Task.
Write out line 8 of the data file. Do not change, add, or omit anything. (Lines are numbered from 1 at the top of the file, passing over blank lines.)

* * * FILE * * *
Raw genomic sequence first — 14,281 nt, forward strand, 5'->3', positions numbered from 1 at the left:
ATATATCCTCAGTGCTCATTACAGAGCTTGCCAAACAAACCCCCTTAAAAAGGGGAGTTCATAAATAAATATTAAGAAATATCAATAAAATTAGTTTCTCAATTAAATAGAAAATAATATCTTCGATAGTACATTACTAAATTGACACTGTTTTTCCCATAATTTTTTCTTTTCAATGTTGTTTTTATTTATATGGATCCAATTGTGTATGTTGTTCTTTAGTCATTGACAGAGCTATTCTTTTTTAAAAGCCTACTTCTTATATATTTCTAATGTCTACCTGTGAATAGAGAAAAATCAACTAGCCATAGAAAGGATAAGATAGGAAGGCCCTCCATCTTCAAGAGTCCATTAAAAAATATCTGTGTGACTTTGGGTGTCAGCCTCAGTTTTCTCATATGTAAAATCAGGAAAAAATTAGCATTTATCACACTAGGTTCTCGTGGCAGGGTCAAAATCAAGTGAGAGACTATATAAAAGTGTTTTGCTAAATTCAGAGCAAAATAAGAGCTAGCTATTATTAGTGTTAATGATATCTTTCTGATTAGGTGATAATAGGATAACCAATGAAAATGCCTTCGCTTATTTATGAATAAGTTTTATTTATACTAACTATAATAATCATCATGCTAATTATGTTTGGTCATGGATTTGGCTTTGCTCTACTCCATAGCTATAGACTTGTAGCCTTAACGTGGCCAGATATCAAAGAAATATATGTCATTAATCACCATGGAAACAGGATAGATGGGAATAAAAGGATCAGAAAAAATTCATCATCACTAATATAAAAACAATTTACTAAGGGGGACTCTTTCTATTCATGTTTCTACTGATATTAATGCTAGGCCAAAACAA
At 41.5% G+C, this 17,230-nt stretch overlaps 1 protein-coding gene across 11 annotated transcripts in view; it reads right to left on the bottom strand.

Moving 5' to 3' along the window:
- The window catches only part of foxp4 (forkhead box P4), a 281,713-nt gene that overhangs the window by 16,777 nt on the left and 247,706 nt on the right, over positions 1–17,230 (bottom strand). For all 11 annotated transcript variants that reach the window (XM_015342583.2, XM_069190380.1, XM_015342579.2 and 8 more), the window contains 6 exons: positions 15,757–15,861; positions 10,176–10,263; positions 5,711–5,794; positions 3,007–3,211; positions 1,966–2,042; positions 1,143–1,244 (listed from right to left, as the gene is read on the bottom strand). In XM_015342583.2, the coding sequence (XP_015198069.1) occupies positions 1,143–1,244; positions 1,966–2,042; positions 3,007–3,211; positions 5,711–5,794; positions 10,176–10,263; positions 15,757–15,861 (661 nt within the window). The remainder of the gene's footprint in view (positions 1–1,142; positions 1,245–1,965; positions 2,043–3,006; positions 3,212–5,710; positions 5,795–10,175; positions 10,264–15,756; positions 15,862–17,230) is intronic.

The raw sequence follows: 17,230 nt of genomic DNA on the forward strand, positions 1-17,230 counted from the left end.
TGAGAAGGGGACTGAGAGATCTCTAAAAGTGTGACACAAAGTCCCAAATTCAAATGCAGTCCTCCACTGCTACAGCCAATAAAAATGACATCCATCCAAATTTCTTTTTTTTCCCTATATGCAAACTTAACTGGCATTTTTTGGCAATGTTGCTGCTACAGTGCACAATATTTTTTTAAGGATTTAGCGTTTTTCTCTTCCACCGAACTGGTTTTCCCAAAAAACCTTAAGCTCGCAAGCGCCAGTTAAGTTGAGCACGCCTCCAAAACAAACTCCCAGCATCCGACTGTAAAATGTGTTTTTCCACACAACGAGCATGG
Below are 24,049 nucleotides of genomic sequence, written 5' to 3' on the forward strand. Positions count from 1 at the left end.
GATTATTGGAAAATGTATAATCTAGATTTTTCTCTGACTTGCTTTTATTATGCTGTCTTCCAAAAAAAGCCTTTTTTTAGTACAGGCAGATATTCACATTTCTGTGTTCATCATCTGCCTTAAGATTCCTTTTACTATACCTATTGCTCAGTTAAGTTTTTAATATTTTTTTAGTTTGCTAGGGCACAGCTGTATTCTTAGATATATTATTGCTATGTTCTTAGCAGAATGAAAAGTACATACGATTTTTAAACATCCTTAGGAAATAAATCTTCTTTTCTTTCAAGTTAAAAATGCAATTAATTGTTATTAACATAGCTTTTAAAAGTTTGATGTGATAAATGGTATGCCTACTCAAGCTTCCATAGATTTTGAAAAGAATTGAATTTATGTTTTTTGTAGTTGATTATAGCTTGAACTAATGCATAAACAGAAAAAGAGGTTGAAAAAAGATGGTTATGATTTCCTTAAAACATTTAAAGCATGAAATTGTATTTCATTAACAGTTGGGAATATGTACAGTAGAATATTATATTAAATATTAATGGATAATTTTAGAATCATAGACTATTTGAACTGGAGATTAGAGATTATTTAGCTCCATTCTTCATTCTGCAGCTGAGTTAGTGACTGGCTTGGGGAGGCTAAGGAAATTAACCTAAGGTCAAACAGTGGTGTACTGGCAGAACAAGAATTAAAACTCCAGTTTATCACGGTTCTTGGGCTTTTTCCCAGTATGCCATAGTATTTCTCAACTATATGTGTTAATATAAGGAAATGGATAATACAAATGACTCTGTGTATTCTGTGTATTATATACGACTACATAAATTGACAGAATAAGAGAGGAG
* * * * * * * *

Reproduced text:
Below are 24,049 nucleotides of genomic sequence, written 5' to 3' on the forward strand. Positions count from 1 at the left end.